One of the hikers reciprocated. There I was, having a Moses moment. I had been utterly convinced of my failure as a pathfinder when I suddenly found myself as a leader. My flashlight was a beacon, my stride set the pace. But I had become accustomed to the silence and the light. I didn’t want a cacophony of footsteps and foreign accents messing the whole thing up. I turned off my light and walked away. Unlike Moses, I left my people behind.
An hour and a half later, I was at the final 350 steps. A Bedouin merchant said it was too early, nobody was up there yet, and that I should buy some of his overpriced chips and tea. Halfway up, it seemed the Bedouin had a point. I refused to rest throughout the entire way, and my body began to shake. Moses had a walking stick.
My trembling knees were begging for one. But I reminded myself that if an 80-year-old man with slippery sandals walked up this mountain and came down carrying two stone tablets, I had nothing to complain about. I was carrying a camera, some chocolate-chip cookies and two juice boxes. It was hardly a load to warrant divine intervention. So I just kept walking.
I was not the first to the top. Three guys had taken the Steps of Repentance. Three others had camped out from the previous day. Another merchant approached me, offering to lend me his blanket for US$ 1.50. I asked him where the sun was going to rise. I situated myself near the edge, wrapped myself in the blanket, took out one of the juice boxes and waited.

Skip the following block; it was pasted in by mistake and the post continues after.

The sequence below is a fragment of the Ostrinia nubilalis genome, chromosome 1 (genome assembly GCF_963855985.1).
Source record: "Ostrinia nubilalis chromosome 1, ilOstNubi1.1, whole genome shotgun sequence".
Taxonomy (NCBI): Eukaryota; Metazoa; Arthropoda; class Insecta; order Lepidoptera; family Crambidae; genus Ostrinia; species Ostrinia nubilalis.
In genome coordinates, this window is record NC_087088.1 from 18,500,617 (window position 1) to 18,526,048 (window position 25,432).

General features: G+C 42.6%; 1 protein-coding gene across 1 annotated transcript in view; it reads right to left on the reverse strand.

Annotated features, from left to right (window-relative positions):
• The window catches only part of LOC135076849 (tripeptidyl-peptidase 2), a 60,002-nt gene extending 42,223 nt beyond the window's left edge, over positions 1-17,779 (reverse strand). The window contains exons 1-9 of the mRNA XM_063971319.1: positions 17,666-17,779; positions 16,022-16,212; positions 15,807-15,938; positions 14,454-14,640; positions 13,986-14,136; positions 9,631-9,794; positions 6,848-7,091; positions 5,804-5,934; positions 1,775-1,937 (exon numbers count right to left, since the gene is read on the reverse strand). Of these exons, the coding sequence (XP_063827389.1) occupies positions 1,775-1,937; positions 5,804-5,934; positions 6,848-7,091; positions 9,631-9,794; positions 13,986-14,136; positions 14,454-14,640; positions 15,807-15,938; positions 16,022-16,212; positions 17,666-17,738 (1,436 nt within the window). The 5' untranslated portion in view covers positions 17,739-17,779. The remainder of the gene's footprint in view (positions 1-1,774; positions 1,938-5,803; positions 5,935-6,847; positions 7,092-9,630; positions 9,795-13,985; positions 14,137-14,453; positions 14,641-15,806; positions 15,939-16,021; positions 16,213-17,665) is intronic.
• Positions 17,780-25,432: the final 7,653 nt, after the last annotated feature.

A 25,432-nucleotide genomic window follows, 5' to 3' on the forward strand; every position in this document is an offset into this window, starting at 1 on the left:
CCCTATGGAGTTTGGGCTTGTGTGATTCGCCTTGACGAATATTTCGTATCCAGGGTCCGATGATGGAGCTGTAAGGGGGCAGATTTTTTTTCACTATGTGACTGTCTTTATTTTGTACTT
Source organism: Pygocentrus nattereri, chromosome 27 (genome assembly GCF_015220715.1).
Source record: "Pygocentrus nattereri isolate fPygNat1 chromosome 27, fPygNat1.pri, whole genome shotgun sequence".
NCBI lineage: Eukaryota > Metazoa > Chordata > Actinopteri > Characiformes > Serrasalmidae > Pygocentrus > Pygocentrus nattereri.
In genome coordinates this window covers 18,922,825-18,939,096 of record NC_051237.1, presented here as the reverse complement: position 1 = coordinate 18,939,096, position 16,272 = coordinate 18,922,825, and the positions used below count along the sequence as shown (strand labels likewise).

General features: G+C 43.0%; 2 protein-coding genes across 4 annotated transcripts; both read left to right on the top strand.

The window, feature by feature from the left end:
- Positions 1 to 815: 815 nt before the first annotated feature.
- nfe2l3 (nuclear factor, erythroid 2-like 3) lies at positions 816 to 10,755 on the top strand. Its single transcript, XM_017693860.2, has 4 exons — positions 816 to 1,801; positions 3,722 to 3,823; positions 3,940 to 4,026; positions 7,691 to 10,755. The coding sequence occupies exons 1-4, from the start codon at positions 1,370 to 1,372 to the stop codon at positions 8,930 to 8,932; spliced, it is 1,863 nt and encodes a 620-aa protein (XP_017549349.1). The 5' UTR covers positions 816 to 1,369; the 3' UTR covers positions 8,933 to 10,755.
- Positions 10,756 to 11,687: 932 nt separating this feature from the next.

During the next 90 minutes, people began piling into the area. Some were quick to sleep. Others began to eat. Some stargazed.
It began sometime after 5 a.m. It’s hard to give an exact minute to an event that is part of a seamless process. A thin white thread of a satellite appeared over the horizon, in competing luminescence with the bright fingernail clipping of the moon. The light was elegant, demure in the company of stars and the faint dusting of the Milky Way galaxy. Somewhere east ― was it Saudi Arabia? India? How far could we see? ― the white thread quickly unraveled, expanding in a spectrum that leaked orange over the landscape, over everything.
And then a fierce orange disc rose and set the lunar desolation, the silent eloquence of blues on fire. In its unyielding march westward, the disc claimed territories under this orange glow, increasing its dominion with every passing moment. In time, those of us on the mountain also submitted to its presence and somewhere in Morocco or Spain, it was still dark and quiet.
“The smoke billowed up from it like smoke from a furnace, the whole mountain trembled….” ― Exodus 19:18
We witnessed the vast, beautiful dance between night and day, a process that determines our concept of time but is timeless itself, which gives rhythm to seen and unseen occurrences that repeat over days, years, eons and which is undoubtedly linked to cosmic forces beyond Hubble’s scope, beyond astrophysical explanation, beyond even the most informed imagination.
This process is hinged upon systems in a god-sized mobile, teetering and swaying in delicate balance, measured no longer by human numbers but with words invented to capture the unfathomable: for-ever, every-thing. Things as massive as planets and as small as rocks and sleepy, hungry people on a mountain top. This is what it feels like to feel the Earth move, to identify one’s self as a microscopic ― but no less integral ― participant of the dance.
If You Go
There are daily buses from Cairo to Dahab. Make sure to buy your ticket a few hours before departure, as seats can fill up quickly. It is an 8-9 hour drive to Dahab. Expeditions to Mt. Sinai are nightly and are organized by many agencies in Dahab.
Egypt Ministry of Tourism